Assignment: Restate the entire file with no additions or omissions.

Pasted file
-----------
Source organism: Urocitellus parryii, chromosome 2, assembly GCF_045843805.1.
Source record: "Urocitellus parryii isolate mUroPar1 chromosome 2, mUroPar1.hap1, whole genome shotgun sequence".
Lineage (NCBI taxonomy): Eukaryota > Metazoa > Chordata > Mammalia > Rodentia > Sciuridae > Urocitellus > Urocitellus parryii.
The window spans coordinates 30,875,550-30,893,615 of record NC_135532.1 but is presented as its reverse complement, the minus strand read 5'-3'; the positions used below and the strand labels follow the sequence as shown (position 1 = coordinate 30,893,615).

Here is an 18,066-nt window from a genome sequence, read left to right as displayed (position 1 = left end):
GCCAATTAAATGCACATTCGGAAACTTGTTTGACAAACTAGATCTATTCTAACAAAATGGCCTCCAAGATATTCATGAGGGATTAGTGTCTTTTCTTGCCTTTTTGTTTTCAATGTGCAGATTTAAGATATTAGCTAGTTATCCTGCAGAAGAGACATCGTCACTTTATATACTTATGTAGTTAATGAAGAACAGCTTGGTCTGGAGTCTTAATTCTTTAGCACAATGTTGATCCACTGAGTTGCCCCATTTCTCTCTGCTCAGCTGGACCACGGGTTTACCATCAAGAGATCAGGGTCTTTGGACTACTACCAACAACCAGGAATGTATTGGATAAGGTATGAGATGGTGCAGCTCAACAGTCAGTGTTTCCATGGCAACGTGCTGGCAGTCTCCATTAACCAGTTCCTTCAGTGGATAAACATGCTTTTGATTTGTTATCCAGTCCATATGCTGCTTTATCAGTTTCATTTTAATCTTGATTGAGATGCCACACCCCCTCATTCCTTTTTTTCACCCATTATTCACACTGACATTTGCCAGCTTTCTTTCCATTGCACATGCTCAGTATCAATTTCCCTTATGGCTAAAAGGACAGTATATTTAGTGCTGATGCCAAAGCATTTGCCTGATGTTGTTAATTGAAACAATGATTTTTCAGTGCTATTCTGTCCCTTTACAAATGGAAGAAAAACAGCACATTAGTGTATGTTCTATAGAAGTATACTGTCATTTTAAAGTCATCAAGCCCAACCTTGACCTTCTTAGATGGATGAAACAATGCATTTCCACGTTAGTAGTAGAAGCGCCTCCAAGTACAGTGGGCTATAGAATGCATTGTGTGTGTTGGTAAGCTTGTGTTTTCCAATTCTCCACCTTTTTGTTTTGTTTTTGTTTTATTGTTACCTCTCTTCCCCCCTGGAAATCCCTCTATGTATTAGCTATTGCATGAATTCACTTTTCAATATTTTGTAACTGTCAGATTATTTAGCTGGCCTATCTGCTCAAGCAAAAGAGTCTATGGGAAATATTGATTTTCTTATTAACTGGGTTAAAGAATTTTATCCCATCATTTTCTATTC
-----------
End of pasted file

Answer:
Source organism: Urocitellus parryii, chromosome 2, assembly GCF_045843805.1.
Source record: "Urocitellus parryii isolate mUroPar1 chromosome 2, mUroPar1.hap1, whole genome shotgun sequence".
Lineage (NCBI taxonomy): Eukaryota > Metazoa > Chordata > Mammalia > Rodentia > Sciuridae > Urocitellus > Urocitellus parryii.
The window spans coordinates 30,875,550-30,893,615 of record NC_135532.1 but is presented as its reverse complement, the minus strand read 5'-3'; the positions used below and the strand labels follow the sequence as shown (position 1 = coordinate 30,893,615).

Here is an 18,066-nt window from a genome sequence, read left to right as displayed (position 1 = left end):
GCCAATTAAATGCACATTCGGAAACTTGTTTGACAAACTAGATCTATTCTAACAAAATGGCCTCCAAGATATTCATGAGGGATTAGTGTCTTTTCTTGCCTTTTTGTTTTCAATGTGCAGATTTAAGATATTAGCTAGTTATCCTGCAGAAGAGACATCGTCACTTTATATACTTATGTAGTTAATGAAGAACAGCTTGGTCTGGAGTCTTAATTCTTTAGCACAATGTTGATCCACTGAGTTGCCCCATTTCTCTCTGCTCAGCTGGACCACGGGTTTACCATCAAGAGATCAGGGTCTTTGGACTACTACCAACAACCAGGAATGTATTGGATAAGGTATGAGATGGTGCAGCTCAACAGTCAGTGTTTCCATGGCAACGTGCTGGCAGTCTCCATTAACCAGTTCCTTCAGTGGATAAACATGCTTTTGATTTGTTATCCAGTCCATATGCTGCTTTATCAGTTTCATTTTAATCTTGATTGAGATGCCACACCCCCTCATTCCTTTTTTTCACCCATTATTCACACTGACATTTGCCAGCTTTCTTTCCATTGCACATGCTCAGTATCAATTTCCCTTATGGCTAAAAGGACAGTATATTTAGTGCTGATGCCAAAGCATTTGCCTGATGTTGTTAATTGAAACAATGATTTTTCAGTGCTATTCTGTCCCTTTACAAATGGAAGAAAAACAGCACATTAGTGTATGTTCTATAGAAGTATACTGTCATTTTAAAGTCATCAAGCCCAACCTTGACCTTCTTAGATGGATGAAACAATGCATTTCCACGTTAGTAGTAGAAGCGCCTCCAAGTACAGTGGGCTATAGAATGCATTGTGTGTGTTGGTAAGCTTGTGTTTTCCAATTCTCCACCTTTTTGTTTTGTTTTTGTTTTATTGTTACCTCTCTTCCCCCCTGGAAATCCCTCTATGTATTAGCTATTGCATGAATTCACTTTTCAATATTTTGTAACTGTCAGATTATTTAGCTGGCCTATCTGCTCAAGCAAAAGAGTCTATGGGAAATATTGATTTTCTTATTAACTGGGTTAAAGAATTTTATCCCATCATTTTCTATTC